The Briefing: Liverpool 3 Burnley 1: Alexander-Arnold worry but Salah's absence well covered
Liverpool reclaimed top spot in the Premier League table after defeating Burnley 2-1 in front of a new league attendance record at Anfield of 59,896 supporters.
In the continued absence of Mohammed Salah, Diogo Jota gave Liverpool the lead with a simple header from a Trent Alexander-Arnold corner after 31 minutes.
Klopp was booked for his protests after Jota was denied a first-half penalty and his mood will have worsened when Burnley’s Dara O’Shea headed in his first Premier League goal to send the teams in level at 1-1 at the break.
Alexander-Arnold was surprisingly replaced by Harvey Elliott at half-time with Curtis Jones playing as emergency right back and it was Elliott’s deflected cross that Luis Diaz met to put Liverpool 2-1 up on 52 minutes.
Jurgen Klopp’s side gave up chances for Burnley to equalise but made the game safe when Elliott set up Darwin Nunez for a fourth headed goal of the game.
Here The Athletic’s Phil Buckingham breaks down the game’s main talking points.
How well has Jota covered Salah’s absence?
Someone had to step up in the prolonged absence of Mohamed Salah and no one has been more effective in Liverpool’s attack than Diogo Jota.
It is five goals in six appearances for the Portugal international since Salah’s last appearance on New Year’s Day and his latest jolted a flat Liverpool performance to life just after the half-hour mark.
Jota’s close-range header owed much to the misjudgement of Burnley goalkeeper James Trafford, who was caught under the flight of the ball, but those instincts continued to carry value on a day he was eventually joined on the score-sheet by Luis Diaz and Darwin Nunez.
Jota’s form since returning from his own injury absence has been excellent. It is six goals and three assists since Boxing Day, a run that puts him on course for his most productive season in Liverpool colours. A previous best was 21 goals in 2021-22. Jamie Carragher’s claim that Jota was among Liverpool’s best finishers of the Premier League era is not without foundation.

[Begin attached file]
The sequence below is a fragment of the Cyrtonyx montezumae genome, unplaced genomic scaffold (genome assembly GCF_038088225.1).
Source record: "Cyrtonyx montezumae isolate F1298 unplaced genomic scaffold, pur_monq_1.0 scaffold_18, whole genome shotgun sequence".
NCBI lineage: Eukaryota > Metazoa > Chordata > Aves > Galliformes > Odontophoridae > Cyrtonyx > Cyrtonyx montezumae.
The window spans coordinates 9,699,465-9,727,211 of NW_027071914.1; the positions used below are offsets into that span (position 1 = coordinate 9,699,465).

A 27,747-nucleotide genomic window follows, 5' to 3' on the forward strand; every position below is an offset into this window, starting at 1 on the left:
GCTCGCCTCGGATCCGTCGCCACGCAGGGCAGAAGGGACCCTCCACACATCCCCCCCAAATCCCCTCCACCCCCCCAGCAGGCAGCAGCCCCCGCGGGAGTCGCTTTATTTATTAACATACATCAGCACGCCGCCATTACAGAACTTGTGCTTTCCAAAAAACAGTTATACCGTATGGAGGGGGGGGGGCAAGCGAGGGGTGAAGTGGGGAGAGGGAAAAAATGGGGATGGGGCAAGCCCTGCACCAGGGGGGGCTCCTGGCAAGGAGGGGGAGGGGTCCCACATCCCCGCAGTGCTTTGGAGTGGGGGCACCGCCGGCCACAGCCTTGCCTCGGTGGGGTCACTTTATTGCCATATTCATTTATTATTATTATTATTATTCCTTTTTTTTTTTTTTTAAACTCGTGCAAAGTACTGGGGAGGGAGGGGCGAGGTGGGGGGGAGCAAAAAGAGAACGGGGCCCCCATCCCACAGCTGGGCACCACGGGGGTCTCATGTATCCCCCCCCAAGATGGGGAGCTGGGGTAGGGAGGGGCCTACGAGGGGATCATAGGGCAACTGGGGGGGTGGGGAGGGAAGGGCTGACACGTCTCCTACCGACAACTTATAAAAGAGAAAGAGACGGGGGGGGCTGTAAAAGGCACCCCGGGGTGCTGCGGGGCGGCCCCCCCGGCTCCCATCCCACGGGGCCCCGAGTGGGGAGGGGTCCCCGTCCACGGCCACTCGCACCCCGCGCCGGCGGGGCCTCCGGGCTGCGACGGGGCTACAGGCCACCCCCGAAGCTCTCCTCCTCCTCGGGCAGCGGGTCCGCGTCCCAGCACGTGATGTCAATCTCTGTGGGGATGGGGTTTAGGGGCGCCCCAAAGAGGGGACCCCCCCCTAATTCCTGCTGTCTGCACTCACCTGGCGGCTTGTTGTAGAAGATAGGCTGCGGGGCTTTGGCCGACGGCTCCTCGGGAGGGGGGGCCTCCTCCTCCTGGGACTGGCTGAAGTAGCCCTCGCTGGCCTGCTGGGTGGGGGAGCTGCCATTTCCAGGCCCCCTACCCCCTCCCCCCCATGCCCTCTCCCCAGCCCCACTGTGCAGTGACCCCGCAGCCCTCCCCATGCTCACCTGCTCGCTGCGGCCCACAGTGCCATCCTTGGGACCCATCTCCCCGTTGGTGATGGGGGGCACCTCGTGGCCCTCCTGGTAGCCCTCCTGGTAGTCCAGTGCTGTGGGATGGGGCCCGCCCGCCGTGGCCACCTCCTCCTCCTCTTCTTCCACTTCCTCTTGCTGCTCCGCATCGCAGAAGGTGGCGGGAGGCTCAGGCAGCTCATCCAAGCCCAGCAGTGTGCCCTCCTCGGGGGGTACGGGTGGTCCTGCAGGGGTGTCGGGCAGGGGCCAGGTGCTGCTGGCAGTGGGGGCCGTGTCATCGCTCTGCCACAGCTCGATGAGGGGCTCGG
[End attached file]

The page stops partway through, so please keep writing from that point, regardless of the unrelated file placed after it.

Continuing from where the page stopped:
Salah will always be welcomed back when injury-free but, with Nunez and Diaz also contributing, it is 22 goals from nine league and cup games without him.
Why was Curtis Jones playing right-back?
Ten days after debating whether Conor Bradley or Trent Alexander-Arnold had the strongest claims for a run at right-back, Jurgen Klopp was forced to turn to Curtis Jones to solve an unforeseen problem.
Bradley remained unavailable following the death of his father, Joe, last week and half-time of Burnley’s visit brought an unexpected change as Alexander-Arnold was withdrawn.
Klopp opted to move Jones out of his starting position in midfield for the second half, fielding the academy graduate in the same role he was asked to play in the EFL Cup win over Leicester City in September. That display was called “super smart” by Klopp.
Alexander-Arnold ‘s habit of stepping out of defence and into midfield made Jones a useful candidate and much of the half was spent supporting attacks.
Liverpool’s frailties in the second half were not down to Jones yet with Jarell Quansah starting only his fourth Premier League game, that right side of the defensive line was patched up and inexperienced.
How big was Elliott’s impact?
This season is turning out to be a test of Harvey Elliott’s patience. Only three of his 19 Premier League appearances had come in Liverpool’s starting XI ahead of Burnley’s visit but his latest chance off the bench, introduced as a half-time substitute, could not be faulted.
Twice Elliott found space in the right-hand channel and twice he produced precise crosses into the box that helped Liverpool finally see off the spirited threat of Burnley.
The first cross was clever, low into a dangerous area for Diaz to arrive and head past Trafford at knee height. The second was inswinging and aerial, allowing Nunez to arch his neck and glance into the top corner.
Liverpool had been wobbling before those second-half goals but the creativity of Elliott was key to Klopp’s side making it five home wins on the spin.
There will be no shortage of opportunities for Elliott to play his part in the closing months of the season. For all he might struggle to convince he warrants a place in Liverpool’s strongest XI, a fight on four fronts needs his intelligence and flair. Days such as these, when a lesser opponent threatens to make life awkward, underlines just that.
What did Klopp say?
We will bring you this after he has spoken at the post-match press conference.
What next for Liverpool?
Saturday, February 17: Brentford (A), Premier League, 12.30pm GMT, 7.30am ET
Liverpool go for their first league win away to Brentford since… March 1938! Their two trips there since the west Londoners returned to the top flight in the 2021-22 season have been a 3-3 draw and then a 3-1 loss in January last year. The good news is Liverpool have won the past two meetings, both at Anfield, by a combined score of four goals to nil.
(Top photo: John Powell/Liverpool FC via Getty Images)